That's where it all could have gone off the rails. She was 19 and miserable, in the wrong band, life signed away, career over before it had begun. Despite my misgivings, I became a bit of a rock dad, and phoned a friend who was a music lawyer.
It turned out the contract was only binding on Florence as part of the band, so all she had to do was resign. After that we paid a bit more attention.”
So obviously, in 2006 Florence quit the band Ashok, to bring about her own machine. It's hard to say what could have made her unhappy; her differences were unlikely to be musical, as Florence is known to be a big fan of hip hop and blues.
It seems as though Ashok tried to carry on for a while; they released a music video for Lean From The Middle, filmed with a Florence replacement by the name of Sorana Santos. It’s worth a watch if only to be shocked at Leo’s appearance (I must confess that from his voice, I’d assumed him to be black – how wrong I was) but it doesn’t seem as though much occurred following this. Their last update on Myspace was on the 25th January 2008, and a live performance of Franky Boy that was uploaded on Youtube on the 21st of the same month seems tired, uninspired and crucially, devoid of Florence. Tragically, there appears to be only one video on Youtube of Ashok featuring Florence – a gig at Brixton Jamm where Ashok had two songs recorded – Franky Boy and Always Ashok. These are definitely worth a listen, as the whole band seems to be on great form.
According to Massimo Alessio Zeppetelli (who has evidently had contact with the band), Leo decided to split the band once Florence had left, resigning Ashok to a small, untouched corner of the past.
|Florence walks away|
Regardless of all the turmoil, it appears that Ashok had managed to put aside their differences long enough to find the time to record an album.
The first track, A New Year’s Anxiety begins with a looped fiddle, a funky guitar riff and a boy and a girl singing in upbeat harmony. The dynamics between Florence and Leo are downright jaw dropping. Individually their voices are confident, with Florence exhibiting none of her trademark (and somewhat tiresome) howling. The interplay is exhilarating, with the pair sharing lines, trading lines and finishing each other’s sentences before leading into a fiddle solo. The only other contemporary band I can think of to feature a fiddle solo are Mumford & Sons, a dreary nu-folk band whose sound can only be likened to how I imagine it would feel to be too stoned in a wheat field being chased by zombie scarecrows. Ashok, somehow, pull it off and still look cool.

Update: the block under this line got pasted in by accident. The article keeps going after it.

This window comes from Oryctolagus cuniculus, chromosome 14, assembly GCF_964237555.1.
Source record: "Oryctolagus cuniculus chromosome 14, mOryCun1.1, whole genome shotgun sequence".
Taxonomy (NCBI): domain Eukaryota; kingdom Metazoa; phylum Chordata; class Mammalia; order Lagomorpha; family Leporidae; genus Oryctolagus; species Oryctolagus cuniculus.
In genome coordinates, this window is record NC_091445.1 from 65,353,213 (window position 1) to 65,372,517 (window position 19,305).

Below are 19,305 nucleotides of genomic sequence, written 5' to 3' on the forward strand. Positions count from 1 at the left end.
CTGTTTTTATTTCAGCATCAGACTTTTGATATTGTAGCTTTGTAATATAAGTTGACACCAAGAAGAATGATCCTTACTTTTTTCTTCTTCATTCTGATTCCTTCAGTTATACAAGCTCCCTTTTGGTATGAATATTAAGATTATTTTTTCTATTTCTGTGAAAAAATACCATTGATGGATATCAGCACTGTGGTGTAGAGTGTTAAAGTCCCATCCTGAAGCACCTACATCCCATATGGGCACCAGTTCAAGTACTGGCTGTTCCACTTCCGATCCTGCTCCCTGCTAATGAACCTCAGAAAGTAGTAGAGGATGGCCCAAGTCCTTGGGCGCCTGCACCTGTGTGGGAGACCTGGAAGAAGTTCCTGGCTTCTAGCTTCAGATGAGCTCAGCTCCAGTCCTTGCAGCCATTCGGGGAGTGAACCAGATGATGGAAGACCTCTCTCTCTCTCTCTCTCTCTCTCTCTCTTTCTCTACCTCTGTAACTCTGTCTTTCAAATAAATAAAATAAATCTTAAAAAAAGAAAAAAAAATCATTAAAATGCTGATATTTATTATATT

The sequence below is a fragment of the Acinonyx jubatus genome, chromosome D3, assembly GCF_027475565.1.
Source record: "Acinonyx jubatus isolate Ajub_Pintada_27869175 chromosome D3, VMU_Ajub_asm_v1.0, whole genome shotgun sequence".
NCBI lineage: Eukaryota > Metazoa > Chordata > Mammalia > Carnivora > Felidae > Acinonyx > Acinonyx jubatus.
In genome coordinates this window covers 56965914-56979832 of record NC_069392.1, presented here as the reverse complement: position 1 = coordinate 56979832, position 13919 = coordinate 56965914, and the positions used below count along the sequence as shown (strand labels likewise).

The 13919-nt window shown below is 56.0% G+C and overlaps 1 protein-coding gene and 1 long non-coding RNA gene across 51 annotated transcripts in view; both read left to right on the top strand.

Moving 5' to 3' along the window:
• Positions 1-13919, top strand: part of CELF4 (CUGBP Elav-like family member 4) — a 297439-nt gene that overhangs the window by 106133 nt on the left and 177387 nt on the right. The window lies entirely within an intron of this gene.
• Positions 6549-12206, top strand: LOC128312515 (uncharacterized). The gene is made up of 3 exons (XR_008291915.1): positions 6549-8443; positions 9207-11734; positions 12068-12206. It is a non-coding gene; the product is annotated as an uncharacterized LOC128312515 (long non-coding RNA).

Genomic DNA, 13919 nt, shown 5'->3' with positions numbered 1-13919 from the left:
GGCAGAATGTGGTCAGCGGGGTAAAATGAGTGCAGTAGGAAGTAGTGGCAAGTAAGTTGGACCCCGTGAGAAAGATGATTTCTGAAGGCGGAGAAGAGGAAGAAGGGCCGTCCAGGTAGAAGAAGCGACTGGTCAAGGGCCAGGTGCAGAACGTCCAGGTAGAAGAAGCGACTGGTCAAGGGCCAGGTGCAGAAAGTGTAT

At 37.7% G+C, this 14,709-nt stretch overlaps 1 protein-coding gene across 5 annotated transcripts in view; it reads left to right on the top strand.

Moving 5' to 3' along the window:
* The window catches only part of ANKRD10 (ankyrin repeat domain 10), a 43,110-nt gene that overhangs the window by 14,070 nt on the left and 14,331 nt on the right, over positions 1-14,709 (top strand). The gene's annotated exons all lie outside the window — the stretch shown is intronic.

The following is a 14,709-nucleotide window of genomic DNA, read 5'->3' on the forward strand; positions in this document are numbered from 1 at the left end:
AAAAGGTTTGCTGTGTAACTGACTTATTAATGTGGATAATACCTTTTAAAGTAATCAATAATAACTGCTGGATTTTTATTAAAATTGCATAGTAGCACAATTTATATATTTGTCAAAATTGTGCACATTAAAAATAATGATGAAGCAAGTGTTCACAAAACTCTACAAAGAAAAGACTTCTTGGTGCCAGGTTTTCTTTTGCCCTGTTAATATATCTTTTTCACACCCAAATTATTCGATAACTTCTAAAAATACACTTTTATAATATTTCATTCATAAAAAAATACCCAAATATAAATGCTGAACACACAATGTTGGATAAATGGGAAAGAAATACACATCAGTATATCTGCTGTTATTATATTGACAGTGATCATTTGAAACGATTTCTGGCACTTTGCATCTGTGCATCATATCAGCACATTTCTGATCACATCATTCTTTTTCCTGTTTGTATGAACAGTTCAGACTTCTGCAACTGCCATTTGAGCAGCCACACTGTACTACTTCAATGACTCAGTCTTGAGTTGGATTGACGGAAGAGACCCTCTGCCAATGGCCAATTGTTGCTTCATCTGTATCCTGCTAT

|Eight people in view on stage - and a ninth off camera|
The standout tracks on this album are numerous. Lean From The Middle starts off with one of the catchiest riffs ever heard in an intro, and features the intermittent percussive qualities of a cowbell! Leo sings the verse, while the two of them duet on the chorus, and once again the sound they create is sparkling. Florence’s vocals are silky smooth while the band maintains an energetic back beat. Funky is a word that comes up a lot in relation to this album, and the first half is most definitely funky. Sunday is definitely a highlight, as is Under The Thumb. Up to Gerry Gigolo, this album makes you want to bounce around. With jumpy guitar lines and stripped down drumming, it is hard to sit still. After the half way line though, it takes a surprising turn; Gerry Gigolo is the creepy tale of a male prostitute who hangs around old people’s homes, trying to peddle his wares and exposing himself. With jazzy piano, it comes across as the soundtrack to a twisted film noir. Florence imitates a pervy granny to great effect. “You can call me any time, I’ll be waiting by the phone. At the old folks home”.
Slo Tune sees Florence singing of “winning the losing race”, summoning an air redolent of Miss Havisham.
The final track on this album is truly unexpected. All Florence fans are familiar with Kiss With A Fist, the 3 chord indie rock track that gave many of us our first taste. Imagine if it had been recorded by Dexy's Midnight Runners. A rousing barn dance, complete with a horn/honky tonk piano duel at the end, is how Kiss With A Fist (amusingly, originally titled Happy Slap) was first imagined.
|Ashok perform to a pond + some people|
Overall, it is fascinating insight into the origins of Lungs, as well as being a fantastically strong piece of individual work. As with her later album, all the songs have a dark air about them, with talk of death and love the two most common theme’s running through the lyrical sphere. With a lighter, more upbeat feel than Lungs, Plans has become a popular album at social gatherings. The mix of rapping and singing is a strange one, but fortunately the pair recognise the game as a team one, and complement each other well. Florence’s impressive soaring range and Leo’s deep, rough delivery work well, never treading on each other’s sonic toes.
The album can be purchased from Amazon here, and it’s a purchase I thoroughly recommend you make.